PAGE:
short end (of the stick) (n.) (also crap end of the stick, crappy end..., dirty end..., raw end..., shit end..., shitty end..., short end of the funnel, ...of the shitstick, shitten end of a brick) [crap adj./crappy adj. (5)/shit adj. (1)/shitty adj.1 (2)/shitten adj. (2); the funnel is that which feeds meat into a mincing machine]

(orig. US) unfair treatment, deliberately engineered bad luck; note extrapolation in cit. 1951.

[UK] in Gentleman’s Spicey Songster 46: [song title] The Shitten End Of A Brick.
[US]Bulletin (US Congress) 9 pt 2 20:27: Prefer ad valorem duty, because under specific duty the honest fellow is liable to get the short end of the rope.
[US]Dos Passos Three Soldiers 272: Ah guess you’re right, Judkie; we gits the raw end of the stick.
[US]Dos Passos Manhattan Transfer 284: We cleaned up the squareheads, didn’t we? And now, when we come home, we get the dirty end of the stick.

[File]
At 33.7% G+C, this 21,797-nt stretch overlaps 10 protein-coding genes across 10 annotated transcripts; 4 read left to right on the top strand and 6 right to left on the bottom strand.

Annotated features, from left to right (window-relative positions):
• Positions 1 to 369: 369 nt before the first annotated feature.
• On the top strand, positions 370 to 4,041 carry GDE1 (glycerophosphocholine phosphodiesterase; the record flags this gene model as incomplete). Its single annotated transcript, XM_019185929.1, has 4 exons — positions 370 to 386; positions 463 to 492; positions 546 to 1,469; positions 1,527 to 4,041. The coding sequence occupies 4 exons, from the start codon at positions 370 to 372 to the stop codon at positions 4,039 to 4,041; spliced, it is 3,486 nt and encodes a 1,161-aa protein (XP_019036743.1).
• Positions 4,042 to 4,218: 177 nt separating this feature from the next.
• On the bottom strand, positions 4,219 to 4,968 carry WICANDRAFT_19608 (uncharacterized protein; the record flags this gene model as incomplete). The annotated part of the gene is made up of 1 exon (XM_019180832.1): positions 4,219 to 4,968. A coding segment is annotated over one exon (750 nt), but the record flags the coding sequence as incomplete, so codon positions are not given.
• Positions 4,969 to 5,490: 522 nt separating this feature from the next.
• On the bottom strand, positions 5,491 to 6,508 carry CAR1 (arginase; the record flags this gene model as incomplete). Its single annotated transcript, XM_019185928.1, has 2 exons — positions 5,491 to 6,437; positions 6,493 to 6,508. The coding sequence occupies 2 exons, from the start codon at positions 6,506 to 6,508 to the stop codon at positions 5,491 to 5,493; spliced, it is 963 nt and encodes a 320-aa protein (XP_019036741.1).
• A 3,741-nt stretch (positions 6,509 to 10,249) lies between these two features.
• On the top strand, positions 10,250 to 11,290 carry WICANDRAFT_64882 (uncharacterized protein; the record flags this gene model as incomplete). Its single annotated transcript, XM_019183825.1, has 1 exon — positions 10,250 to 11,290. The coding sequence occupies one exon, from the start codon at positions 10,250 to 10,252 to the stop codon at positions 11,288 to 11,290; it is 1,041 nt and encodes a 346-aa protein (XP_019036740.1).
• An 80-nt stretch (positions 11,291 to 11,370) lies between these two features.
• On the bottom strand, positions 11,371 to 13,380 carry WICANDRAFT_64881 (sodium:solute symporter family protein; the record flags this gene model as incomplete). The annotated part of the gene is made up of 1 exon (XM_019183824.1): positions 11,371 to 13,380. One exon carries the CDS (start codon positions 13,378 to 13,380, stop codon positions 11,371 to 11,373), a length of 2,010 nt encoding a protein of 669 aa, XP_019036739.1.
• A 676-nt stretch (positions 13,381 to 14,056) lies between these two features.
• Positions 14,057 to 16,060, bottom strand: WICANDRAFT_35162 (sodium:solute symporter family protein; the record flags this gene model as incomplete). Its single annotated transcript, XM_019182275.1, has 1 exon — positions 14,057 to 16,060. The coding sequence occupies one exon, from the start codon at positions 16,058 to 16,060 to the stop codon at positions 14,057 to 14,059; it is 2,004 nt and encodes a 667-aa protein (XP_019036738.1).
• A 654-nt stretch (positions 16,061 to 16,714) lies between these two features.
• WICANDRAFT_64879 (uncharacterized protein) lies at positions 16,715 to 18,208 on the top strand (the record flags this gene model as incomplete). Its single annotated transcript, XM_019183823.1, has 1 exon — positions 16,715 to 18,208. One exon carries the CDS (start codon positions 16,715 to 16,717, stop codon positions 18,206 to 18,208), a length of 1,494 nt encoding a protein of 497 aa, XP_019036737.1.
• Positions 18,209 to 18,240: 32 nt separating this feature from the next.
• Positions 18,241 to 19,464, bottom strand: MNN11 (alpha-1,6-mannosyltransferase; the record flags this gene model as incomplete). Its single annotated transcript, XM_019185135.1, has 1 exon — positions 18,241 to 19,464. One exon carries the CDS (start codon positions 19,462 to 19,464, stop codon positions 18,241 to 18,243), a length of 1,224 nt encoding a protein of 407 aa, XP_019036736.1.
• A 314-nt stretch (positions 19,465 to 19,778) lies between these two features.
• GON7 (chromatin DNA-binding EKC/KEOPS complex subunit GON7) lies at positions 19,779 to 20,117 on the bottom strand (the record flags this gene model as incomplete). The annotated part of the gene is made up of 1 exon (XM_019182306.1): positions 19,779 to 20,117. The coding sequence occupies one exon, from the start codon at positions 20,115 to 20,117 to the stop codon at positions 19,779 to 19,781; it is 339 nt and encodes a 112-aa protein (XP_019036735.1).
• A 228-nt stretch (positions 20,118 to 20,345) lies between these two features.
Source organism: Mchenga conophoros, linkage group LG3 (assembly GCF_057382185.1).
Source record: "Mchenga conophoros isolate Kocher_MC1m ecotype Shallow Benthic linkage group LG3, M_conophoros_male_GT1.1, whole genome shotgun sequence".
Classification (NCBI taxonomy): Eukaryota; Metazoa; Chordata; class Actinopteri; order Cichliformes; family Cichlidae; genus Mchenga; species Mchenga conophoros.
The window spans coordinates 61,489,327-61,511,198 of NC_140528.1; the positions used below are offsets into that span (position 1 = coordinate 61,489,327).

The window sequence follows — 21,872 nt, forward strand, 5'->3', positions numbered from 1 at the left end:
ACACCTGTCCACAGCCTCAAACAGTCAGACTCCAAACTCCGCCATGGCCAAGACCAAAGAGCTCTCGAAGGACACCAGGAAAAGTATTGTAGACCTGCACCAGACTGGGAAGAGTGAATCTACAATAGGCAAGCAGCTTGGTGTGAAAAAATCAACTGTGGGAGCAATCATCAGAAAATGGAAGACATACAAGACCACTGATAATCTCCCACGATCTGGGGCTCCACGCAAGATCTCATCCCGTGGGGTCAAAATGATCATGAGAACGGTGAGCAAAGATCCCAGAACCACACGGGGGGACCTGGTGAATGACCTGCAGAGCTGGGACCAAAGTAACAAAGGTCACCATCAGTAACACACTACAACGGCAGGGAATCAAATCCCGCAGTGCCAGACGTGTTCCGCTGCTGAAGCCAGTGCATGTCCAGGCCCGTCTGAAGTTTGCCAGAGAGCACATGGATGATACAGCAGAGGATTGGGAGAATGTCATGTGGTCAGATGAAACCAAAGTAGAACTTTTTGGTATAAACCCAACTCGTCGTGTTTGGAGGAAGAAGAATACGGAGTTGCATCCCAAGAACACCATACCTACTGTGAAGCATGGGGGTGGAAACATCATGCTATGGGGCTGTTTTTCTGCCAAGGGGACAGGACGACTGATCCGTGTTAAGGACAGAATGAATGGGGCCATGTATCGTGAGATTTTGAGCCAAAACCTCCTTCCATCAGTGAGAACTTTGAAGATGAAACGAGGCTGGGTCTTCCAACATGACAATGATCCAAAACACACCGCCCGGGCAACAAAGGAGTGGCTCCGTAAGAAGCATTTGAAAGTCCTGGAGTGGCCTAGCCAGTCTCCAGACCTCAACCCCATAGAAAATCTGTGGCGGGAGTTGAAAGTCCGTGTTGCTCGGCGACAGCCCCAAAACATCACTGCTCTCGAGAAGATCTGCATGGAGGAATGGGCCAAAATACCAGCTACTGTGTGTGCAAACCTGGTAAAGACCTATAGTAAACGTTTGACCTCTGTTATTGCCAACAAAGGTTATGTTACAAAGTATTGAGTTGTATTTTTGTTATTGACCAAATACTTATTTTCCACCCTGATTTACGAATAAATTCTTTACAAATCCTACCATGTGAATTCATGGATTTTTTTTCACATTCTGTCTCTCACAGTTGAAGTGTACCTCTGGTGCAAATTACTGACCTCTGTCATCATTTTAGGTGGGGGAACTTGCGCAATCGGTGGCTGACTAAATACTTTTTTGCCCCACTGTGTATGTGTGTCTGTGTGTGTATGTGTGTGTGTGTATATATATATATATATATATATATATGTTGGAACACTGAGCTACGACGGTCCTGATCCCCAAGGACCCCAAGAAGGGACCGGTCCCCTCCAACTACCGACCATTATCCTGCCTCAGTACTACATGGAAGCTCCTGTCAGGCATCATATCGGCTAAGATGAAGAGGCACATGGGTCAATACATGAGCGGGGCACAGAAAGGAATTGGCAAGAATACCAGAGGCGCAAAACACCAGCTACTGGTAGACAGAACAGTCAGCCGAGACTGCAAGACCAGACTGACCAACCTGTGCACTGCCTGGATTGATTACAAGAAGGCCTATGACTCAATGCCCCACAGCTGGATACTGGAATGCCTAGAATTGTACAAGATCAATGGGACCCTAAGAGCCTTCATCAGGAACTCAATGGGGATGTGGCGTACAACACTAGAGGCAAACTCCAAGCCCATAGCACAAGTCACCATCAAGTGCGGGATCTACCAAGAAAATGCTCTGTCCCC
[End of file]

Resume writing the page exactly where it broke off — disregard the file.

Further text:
[US]E. Anderson Thieves Like Us (1999) 63: He gave me the dirty end of the stick one time.
[US](con. 1944) N. Mailer Naked and Dead 202: You’re all good guys, but you’re gonna get [...] the shitty end of the stick.
[US]N. Algren Man with the Golden Arm 85: Don’t try to do too much for people or you’ll wind up in the short end of the funnel.
[US]M. Spillane One Lonely Night 11: No more sticks with dirty ends on them either.
[US]E. Hunter Blackboard Jungle 28: Where you get the dirty end of the stick in one spot, you get the mink-lined end of the stick in another spot. [Ibid.] 29: Whether or not Solly Klein got the crappy end of the stick was not a matter of great importance.